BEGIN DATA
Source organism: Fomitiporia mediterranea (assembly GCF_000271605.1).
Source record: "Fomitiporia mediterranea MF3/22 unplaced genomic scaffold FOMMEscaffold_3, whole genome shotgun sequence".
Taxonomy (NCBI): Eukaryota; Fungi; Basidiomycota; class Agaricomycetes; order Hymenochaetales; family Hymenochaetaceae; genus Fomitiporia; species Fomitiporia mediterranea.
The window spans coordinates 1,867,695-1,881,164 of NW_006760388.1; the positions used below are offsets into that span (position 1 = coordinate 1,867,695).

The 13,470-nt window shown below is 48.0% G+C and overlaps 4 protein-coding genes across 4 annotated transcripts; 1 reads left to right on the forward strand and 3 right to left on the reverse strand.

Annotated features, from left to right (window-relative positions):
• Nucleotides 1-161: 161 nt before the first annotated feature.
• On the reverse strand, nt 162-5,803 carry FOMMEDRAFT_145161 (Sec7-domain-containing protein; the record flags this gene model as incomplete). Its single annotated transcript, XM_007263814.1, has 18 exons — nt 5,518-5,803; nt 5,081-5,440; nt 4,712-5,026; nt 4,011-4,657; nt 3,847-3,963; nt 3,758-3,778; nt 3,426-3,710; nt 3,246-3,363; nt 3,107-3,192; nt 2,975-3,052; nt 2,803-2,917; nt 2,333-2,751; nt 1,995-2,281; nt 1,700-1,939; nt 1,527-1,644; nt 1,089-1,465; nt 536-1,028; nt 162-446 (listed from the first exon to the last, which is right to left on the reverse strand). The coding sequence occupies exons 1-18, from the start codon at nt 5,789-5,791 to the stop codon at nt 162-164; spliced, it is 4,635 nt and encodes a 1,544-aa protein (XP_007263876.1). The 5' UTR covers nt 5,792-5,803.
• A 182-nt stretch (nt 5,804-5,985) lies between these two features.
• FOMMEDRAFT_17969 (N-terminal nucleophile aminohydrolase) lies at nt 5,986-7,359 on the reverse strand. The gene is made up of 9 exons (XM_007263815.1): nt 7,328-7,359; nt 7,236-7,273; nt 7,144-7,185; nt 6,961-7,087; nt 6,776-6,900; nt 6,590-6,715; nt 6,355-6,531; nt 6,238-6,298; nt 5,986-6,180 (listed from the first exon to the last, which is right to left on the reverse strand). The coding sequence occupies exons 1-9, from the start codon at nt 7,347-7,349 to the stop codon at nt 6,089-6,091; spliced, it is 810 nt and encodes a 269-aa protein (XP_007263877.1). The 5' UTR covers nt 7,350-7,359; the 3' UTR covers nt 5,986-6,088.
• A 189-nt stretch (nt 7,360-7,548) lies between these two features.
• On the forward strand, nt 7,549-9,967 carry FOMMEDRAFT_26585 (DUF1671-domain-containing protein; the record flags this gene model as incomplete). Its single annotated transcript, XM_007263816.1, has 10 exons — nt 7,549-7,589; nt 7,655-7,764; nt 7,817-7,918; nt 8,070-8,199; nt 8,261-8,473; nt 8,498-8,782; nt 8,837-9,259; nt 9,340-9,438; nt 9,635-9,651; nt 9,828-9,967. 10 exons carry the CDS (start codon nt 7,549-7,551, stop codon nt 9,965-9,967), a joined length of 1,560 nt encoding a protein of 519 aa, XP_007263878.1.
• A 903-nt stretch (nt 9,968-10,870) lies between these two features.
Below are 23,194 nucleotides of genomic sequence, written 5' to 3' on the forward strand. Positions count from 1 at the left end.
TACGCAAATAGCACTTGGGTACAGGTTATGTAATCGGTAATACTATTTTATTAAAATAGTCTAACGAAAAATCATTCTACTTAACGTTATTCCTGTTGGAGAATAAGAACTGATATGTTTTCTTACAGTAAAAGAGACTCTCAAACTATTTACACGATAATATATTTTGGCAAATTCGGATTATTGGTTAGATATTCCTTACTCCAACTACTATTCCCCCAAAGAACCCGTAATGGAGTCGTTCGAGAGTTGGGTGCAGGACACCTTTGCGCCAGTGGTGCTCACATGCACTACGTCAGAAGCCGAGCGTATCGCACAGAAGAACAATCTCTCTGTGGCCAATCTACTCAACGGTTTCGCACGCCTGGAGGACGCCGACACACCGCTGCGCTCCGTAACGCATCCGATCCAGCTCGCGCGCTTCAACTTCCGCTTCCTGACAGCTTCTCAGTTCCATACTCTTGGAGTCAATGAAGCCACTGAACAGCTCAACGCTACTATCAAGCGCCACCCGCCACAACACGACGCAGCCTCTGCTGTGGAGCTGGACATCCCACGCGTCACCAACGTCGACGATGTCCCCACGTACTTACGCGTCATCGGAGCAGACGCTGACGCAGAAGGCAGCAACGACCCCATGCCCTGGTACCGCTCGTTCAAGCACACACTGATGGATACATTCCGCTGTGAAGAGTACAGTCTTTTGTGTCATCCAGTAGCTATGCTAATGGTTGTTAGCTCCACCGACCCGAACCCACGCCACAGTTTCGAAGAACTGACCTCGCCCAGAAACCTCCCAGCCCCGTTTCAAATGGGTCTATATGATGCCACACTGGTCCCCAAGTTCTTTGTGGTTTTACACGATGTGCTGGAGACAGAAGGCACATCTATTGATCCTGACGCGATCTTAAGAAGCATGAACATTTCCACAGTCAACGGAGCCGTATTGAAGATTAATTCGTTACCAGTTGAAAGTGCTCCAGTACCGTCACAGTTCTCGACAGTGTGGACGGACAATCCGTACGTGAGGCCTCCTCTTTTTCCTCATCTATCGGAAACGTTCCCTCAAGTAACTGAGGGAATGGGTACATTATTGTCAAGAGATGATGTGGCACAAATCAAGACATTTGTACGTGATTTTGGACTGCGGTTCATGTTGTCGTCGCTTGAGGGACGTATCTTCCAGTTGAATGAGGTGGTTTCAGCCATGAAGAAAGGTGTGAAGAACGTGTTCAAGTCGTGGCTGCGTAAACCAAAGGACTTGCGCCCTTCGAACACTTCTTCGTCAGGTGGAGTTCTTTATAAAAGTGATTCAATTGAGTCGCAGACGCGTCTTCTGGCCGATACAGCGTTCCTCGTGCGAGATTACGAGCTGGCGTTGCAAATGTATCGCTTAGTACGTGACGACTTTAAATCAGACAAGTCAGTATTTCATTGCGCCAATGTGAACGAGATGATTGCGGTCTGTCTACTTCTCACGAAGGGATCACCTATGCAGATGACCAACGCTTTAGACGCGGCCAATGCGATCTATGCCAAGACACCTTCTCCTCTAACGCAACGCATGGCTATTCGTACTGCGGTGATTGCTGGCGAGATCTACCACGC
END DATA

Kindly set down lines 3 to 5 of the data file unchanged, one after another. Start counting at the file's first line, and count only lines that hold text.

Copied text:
Taxonomy (NCBI): Eukaryota; Fungi; Basidiomycota; class Agaricomycetes; order Hymenochaetales; family Hymenochaetaceae; genus Fomitiporia; species Fomitiporia mediterranea.
The window spans coordinates 1,867,695-1,881,164 of NW_006760388.1; the positions used below are offsets into that span (position 1 = coordinate 1,867,695).

The 13,470-nt window shown below is 48.0% G+C and overlaps 4 protein-coding genes across 4 annotated transcripts; 1 reads left to right on the forward strand and 3 right to left on the reverse strand.